Sewage Blog

Septic Tank Pollution Statistics Reveal the Need to Resirict Rual House Building in Northern Ireland

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Friends of the Earth are urging the Government to stand firm on the ‘bungalow blight’ controversy as shocking new figures reveal the dreadful extent of septic tank pollution from rural houses.

Over 60 per cent of septic tank discharges in the Lough Neagh area are reaching watercourses, including many rivers popular with anglers. This septic effluent is causing serious water pollution.

These statistics come as the Assembly begins to debate an SDLP motion calling on the Secretary of State to scrap a new policy which would restrict the number of single dwellings built in the Northern Ireland countryside. Friends of the Earth is highlighting evidence contained in a recent report by local environment watchdog, the Council for Nature Conservation and the Countryside. It found that:
  • 60% of septic tank discharges in the Lough Neagh area are reaching surface waters.
  • 17% of all homes in Northern Ireland have septic tanks, compared with just 4% in the UK.
  • There are currently more than 100,000 septic tanks in Northern Ireland
  • 12% of phosphate pollution reaching Lough Erne comes from septic tanks.
  • 14% of phosphate pollution reaching Lough Neagh comes from septic tanks.
  • Many septic tanks are not emptied of sludge once a year and this number being emptied regularly is likely to diminish when charges are introduced as part of the Water Reform process. 
  • About 90 per cent of water bodies in Northern Ireland are at risk of not achieving the water quality standards required by the Water Framework Directive. [Hefty fines can be imposed for non-compliance with European Directives.]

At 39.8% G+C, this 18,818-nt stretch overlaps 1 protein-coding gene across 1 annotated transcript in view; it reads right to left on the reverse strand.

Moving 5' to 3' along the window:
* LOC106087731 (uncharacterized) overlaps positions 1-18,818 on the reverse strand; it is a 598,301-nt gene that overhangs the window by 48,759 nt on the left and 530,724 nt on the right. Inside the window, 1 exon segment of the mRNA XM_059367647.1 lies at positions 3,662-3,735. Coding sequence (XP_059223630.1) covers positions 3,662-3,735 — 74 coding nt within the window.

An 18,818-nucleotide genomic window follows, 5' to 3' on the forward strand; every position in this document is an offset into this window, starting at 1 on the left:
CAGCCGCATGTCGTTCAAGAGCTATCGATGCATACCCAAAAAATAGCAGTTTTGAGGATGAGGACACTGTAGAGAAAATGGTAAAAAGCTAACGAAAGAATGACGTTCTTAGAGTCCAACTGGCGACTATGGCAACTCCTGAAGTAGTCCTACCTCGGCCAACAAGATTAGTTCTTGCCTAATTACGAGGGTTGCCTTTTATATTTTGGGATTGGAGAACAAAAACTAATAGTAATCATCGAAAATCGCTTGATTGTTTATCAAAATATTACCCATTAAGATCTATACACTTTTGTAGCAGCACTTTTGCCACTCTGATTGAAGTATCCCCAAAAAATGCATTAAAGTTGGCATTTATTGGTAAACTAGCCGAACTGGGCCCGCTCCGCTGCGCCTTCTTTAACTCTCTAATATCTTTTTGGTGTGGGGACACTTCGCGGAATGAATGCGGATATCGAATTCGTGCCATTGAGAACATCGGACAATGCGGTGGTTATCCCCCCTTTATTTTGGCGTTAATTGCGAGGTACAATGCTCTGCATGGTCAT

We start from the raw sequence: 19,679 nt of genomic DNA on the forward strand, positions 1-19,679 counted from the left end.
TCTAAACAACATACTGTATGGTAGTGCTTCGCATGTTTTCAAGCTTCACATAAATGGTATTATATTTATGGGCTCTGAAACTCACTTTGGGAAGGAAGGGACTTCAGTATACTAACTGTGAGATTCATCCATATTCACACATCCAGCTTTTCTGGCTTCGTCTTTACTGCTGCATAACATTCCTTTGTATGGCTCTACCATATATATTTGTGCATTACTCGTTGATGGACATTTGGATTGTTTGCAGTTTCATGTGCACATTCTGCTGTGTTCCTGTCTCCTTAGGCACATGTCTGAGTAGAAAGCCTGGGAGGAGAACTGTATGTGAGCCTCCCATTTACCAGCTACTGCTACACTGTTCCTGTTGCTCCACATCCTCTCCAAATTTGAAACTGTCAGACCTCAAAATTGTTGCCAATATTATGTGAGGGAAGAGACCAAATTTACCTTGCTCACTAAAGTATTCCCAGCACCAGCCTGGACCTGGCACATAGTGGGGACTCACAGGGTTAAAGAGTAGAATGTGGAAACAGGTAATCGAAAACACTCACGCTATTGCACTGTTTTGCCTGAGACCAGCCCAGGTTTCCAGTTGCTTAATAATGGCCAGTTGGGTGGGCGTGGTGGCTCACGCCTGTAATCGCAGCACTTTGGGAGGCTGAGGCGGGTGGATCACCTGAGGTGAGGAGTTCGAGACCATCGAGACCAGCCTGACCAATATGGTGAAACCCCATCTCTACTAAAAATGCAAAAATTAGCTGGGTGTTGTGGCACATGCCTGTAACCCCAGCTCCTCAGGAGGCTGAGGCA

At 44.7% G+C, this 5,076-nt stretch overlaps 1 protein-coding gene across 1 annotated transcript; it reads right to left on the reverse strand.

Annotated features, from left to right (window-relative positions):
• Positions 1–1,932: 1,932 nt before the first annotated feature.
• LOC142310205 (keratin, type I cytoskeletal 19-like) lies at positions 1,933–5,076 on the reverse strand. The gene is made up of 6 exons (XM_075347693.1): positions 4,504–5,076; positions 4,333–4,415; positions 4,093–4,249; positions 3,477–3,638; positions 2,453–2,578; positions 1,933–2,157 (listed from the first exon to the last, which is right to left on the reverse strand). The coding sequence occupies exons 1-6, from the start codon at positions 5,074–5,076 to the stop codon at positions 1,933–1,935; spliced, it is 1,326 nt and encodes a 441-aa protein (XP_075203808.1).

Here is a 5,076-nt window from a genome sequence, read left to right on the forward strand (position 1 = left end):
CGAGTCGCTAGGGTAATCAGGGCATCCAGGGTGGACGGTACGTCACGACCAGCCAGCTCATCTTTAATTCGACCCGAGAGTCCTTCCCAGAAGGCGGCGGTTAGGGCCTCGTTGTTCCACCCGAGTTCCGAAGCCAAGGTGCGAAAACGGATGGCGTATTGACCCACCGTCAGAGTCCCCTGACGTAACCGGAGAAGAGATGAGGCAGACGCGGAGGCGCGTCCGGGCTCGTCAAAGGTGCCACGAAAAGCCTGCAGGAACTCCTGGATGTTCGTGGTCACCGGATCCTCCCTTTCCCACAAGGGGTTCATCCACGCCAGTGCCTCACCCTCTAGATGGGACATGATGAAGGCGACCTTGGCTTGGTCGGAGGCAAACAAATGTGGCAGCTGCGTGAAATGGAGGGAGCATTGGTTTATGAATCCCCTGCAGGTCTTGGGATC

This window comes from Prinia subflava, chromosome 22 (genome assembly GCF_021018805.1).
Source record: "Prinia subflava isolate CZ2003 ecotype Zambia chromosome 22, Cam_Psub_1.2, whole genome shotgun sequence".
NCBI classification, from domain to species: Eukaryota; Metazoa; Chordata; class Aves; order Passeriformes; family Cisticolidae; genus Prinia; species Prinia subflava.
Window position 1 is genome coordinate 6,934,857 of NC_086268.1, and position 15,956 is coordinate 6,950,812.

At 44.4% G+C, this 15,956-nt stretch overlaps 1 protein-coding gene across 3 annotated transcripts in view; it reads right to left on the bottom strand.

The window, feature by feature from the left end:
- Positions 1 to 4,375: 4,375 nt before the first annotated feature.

The introduction of organic material such as human sewage into watercourses reduces the amount of dissolved oxygen available for fish and other aquatic life. Also, nutrient enrichment stimulates the growth of algae, a green ‘slime’ on the surface of the water which prevents light penetration. In the worst cases, water quality can be diminished to the point where a river is dead and has no living organisms.

Friends of the Earth Campaigner Lisa Fagan said the report’s findings upheld the need for the new policy on single dwellings in the countryside:

“Septic tanks which are poorly sited or badly maintained are spewing human sewage into loughs, rivers, streams and sheughs. Water pollution undermines the future of angling, watersports and tourism, threatening the viability of the rural economy. Government must stand firm on its plan to restrict the number of new houses serviced by non-mains sewerage.”

Ms Fagan concluded with a reference to today’s Assembly debate at Stormont:

“Assembly members must consider the evidence base for the new policy, including the impact of septic tank pollution on water quality. Of course there has been uproar from opponents of the new policy, in
particular those farmers and property speculators who are intent on developing the countryside for profit. But elected representatives must act in interests of the many, not the few. Indeed, we believe there exists a silent majority, in both rural and urban areas, which supports the new policy.”

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